Gel-like substance found in 110 bottles of Sinovac’s COVID-19 vaccine
As many as 110 bottles of Sinovac COVID-19 vaccine have been found to contain a lump of transparent gel, which did not go away after being shaken. It is believed to be caused by the vaccine being stored at a temperature too low that recommended, according to Thailand’s Food and Drug Administration (TFDA).
The bottles in question were found at one vaccination sites and have been returned to the TFDA, which has called for the suspension of the administration of any bottles of Sinovac’s CoronaVac vaccine which are found to contain lumps and notification of such discoveries.
No one has been administered with the gel-like Sinovac vaccine, confirmed TFDA Deputy Secretary-General Surachok Tangwiwat today (Tuesday).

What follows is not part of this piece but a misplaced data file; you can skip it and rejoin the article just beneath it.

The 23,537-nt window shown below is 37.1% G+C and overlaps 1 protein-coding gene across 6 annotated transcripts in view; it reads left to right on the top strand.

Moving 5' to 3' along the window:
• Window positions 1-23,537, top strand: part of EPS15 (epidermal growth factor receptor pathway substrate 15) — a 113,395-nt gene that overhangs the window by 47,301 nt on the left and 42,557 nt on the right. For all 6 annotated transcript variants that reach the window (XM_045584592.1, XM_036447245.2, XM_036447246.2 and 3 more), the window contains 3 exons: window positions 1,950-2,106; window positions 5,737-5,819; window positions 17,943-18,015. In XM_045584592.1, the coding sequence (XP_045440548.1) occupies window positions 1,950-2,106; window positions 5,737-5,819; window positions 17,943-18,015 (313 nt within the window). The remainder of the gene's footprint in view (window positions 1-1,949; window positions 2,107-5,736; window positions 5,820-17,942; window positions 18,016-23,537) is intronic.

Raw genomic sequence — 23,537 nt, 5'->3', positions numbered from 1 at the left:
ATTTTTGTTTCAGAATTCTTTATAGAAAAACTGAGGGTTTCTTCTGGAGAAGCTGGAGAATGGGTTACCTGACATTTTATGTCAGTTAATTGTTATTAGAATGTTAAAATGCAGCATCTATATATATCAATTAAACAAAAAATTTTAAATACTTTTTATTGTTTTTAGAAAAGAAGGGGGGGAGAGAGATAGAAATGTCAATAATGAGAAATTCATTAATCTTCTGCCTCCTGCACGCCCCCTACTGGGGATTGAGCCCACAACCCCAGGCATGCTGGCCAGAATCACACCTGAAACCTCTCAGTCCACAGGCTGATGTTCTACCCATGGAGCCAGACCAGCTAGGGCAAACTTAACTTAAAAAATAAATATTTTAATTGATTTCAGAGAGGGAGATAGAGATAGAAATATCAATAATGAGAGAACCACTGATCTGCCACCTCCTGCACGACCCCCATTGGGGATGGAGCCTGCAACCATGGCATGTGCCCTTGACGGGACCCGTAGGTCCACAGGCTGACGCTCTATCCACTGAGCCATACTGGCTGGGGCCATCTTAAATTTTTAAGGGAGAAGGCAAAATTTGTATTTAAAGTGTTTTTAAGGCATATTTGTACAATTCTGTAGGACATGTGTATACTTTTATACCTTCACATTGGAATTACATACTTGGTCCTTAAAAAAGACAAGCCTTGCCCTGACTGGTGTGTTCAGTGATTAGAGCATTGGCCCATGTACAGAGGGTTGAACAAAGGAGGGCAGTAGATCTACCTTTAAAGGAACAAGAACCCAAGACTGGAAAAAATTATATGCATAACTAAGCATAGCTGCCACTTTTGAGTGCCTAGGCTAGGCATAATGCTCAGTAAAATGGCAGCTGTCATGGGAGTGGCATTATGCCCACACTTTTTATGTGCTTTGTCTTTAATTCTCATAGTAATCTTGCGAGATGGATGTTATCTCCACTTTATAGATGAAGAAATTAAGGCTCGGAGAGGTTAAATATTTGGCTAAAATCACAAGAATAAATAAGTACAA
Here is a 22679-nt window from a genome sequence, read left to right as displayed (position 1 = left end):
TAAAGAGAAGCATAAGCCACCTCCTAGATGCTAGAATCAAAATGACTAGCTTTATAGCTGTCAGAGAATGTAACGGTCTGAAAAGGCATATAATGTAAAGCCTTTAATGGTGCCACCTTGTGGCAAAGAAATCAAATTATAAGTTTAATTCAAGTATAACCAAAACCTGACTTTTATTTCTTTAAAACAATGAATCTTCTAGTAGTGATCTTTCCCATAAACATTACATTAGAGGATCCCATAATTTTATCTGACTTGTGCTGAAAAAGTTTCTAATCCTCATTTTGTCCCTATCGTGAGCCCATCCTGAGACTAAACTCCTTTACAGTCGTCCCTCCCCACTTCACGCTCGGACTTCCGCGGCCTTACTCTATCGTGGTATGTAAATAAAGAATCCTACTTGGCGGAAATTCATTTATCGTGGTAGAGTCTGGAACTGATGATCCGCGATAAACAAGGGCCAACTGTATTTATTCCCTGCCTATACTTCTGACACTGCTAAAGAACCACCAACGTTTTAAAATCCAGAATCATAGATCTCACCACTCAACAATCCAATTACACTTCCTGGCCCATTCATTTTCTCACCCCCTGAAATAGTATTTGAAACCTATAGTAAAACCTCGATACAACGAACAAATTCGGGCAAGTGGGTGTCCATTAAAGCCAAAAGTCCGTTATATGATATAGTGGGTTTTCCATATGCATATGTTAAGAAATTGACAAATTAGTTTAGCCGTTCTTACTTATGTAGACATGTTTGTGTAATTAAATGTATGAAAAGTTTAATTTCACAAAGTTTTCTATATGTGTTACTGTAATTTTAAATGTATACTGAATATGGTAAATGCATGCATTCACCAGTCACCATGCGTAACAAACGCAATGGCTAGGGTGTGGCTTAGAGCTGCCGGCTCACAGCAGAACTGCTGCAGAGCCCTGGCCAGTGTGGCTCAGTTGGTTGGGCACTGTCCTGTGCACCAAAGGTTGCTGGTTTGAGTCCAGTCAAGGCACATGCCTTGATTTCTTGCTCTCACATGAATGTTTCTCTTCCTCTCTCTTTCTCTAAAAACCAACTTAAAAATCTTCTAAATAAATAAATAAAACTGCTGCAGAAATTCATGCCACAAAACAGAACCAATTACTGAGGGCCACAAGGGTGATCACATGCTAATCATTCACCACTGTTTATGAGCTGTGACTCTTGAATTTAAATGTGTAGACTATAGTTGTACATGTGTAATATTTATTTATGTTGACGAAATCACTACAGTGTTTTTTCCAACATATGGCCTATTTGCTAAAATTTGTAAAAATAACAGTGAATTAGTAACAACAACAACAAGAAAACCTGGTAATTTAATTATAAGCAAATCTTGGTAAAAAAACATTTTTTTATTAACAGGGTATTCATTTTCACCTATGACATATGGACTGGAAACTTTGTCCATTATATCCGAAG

The gel is likely formed either because the vaccine is too cold, or its pH level has changed, said Dr. Surachok.
“The lumpy vaccine is not dangerous, but its efficacy would be reduced. There is no need for people getting this vaccine batch to be alarmed as the problematic ones were not in use,” he said.
The TFDA has sent a letter, dated yesterday, informing all provincial health offices and hospitals across the country, administering Sinovac vaccine, to beware of the C202105079 batch, produced on May 10th and which expires on November 9th, and that it may contain a gel-like substance.
The recommended storage temperature for CoronaVac is 2-8oC, according to the TFDA which has recommended storage of the Sinovac vaccine in the middle section of the refrigerator, away from the evaporator fan.
10.5 million doses of the Sinovac vaccine have been delivered from China to Thailand to date, with millions more expected to be received this and next year. It remains the most widely administered vaccine in the country.
A total of 4.7 million doses of the AstraZeneca vaccine have been delivered so far, as well as 1 million doses of Sinopharm from China.